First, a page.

This file photo taken on Sept. 26, 2003 shows US Secretary of State Colin Powell addressing the media after the Mideast Quartet meeting of the United Nations, the United States, Russia and the European Union in New York. (Xinhua Photo/Peng Zhangqing)
Colin Powell, a former and the first African-American secretary of state, has died at 84 of COVID-19 complications, his family said Monday.
Powell's family said in a statement on Facebook that Powell, who also served as chairman of the Joint Chiefs of Staff before his role as the top U.S. diplomat, died Monday morning despite being fully vaccinated.
A professional soldier, Powell became the first African-American national security advisor during the end of Ronald Reagan's presidency and the youngest and first African-American chairman of the Joint Chiefs of Staff under former President George H. W. Bush.
Yet he was best known and most controversial when he served as secretary of state under former President George W. Bush between January 2001 and January 2005, regarding his push for the U.S.-led invasion of Iraq in 2003 under the excuse that the Middle Eastern country possesses weapons of mass destruction, which was never proven.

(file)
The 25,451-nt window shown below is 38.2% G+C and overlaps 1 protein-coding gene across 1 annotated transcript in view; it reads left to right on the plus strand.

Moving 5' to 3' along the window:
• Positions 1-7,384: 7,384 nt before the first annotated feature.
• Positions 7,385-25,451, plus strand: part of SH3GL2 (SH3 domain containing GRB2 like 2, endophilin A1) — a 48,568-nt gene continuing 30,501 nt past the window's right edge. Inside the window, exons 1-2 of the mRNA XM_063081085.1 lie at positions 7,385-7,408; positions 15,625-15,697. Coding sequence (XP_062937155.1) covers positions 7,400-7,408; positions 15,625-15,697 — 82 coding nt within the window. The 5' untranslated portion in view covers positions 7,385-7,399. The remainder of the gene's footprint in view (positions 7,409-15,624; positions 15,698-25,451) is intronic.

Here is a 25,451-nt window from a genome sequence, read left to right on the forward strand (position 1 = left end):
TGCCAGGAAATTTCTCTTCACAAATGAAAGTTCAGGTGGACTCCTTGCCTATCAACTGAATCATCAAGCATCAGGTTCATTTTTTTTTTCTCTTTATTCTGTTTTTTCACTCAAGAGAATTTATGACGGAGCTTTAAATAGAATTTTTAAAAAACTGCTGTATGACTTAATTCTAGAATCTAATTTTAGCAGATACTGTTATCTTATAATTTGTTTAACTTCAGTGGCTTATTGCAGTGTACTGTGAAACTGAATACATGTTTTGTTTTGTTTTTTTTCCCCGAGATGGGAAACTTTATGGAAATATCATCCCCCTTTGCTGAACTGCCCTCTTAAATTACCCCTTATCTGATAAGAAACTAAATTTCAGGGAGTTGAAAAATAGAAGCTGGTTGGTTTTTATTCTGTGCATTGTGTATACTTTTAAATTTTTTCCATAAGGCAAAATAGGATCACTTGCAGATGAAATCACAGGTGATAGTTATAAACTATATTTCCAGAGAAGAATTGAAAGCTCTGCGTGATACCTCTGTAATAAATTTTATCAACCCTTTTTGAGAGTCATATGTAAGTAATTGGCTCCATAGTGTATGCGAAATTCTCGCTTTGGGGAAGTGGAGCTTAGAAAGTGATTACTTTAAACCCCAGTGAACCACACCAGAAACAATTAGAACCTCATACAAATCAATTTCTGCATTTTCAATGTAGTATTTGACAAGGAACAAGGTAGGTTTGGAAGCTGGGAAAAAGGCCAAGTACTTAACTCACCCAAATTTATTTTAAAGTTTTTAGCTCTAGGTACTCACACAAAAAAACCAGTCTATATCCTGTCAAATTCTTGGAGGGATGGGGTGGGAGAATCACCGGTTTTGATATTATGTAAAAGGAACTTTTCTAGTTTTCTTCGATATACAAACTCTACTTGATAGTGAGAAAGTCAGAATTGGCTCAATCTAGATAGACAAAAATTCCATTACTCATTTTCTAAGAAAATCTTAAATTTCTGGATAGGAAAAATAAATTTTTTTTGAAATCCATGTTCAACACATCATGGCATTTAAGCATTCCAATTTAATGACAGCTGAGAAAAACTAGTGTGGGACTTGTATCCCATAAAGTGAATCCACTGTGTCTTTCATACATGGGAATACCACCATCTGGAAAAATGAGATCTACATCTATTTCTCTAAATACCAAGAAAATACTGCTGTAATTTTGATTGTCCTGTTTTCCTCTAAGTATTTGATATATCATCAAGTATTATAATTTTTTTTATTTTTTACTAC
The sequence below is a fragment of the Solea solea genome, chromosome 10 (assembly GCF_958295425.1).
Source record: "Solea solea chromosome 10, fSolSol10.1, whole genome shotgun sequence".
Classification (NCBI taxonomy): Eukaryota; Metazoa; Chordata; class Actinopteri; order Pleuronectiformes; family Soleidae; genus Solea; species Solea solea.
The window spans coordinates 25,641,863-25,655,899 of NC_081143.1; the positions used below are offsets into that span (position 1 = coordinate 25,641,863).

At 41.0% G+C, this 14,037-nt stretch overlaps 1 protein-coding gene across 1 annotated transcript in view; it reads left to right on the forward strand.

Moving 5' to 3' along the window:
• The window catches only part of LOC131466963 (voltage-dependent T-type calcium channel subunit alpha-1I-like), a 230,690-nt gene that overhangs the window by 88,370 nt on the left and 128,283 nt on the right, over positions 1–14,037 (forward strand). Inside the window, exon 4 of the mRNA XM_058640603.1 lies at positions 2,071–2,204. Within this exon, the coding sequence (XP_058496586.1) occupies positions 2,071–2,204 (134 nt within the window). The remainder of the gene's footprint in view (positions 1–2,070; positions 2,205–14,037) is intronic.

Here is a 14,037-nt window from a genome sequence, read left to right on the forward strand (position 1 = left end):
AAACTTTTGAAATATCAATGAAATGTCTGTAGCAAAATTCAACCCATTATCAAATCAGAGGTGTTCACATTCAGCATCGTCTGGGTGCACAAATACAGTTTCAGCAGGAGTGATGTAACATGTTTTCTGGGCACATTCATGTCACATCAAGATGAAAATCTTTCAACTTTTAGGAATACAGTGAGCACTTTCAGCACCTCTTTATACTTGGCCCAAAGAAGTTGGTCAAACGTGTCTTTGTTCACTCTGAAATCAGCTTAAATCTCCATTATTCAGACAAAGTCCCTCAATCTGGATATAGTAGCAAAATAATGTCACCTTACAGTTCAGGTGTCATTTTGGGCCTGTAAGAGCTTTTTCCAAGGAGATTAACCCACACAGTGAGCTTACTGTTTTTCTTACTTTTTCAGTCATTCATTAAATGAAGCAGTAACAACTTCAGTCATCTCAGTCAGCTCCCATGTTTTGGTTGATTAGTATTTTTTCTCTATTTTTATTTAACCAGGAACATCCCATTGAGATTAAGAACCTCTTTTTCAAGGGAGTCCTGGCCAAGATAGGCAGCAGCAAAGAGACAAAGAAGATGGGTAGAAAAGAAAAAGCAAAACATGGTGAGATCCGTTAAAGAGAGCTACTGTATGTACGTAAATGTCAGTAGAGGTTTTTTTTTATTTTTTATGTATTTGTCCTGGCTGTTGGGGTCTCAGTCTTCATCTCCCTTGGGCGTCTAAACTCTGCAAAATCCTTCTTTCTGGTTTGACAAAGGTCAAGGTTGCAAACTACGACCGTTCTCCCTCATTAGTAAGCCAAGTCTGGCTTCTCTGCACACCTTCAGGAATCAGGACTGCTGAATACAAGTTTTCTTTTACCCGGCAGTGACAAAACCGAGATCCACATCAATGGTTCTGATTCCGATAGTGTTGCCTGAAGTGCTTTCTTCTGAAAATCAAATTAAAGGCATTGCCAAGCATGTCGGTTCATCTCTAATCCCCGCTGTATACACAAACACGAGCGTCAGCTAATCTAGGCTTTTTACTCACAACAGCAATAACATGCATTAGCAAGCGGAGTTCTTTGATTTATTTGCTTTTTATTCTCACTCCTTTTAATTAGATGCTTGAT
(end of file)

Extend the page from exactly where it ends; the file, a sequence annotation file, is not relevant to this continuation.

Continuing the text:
In an address to the United Nations (UN) in February 2003, Powell presented what the U.S. intelligence community claimed was proof that Iraq had cheated on inspectors and hidden the WMDs.
"There can be no doubt," Powell said then, "that (then Iraqi President) Saddam Hussein has biological weapons and the capability to rapidly produce more, many more."
The United States launched a war against Iraq six weeks after Powell's speech, and eventually toppled Hussein's government.
Such WMDs, it turned out, were never found in Iraq, and a report published in 2005 by a presidential commission said the intelligence community's assessment that Iraq had WMD capabilities before the U.S. invasion was "dead wrong."
"This was a major intelligence failure," said the Commission on the Intelligence Capabilities of the United States Regarding Weapons of Mass Destruction in the report.
In September 2005, Powell, who had stepped down from the post of secretary of state, confessed in a television interview that his 2003 UN speech was a "blot" on his record that would never go away.
Born in New York City to Jamaican immigrants, Powell is survived by his wife and three children.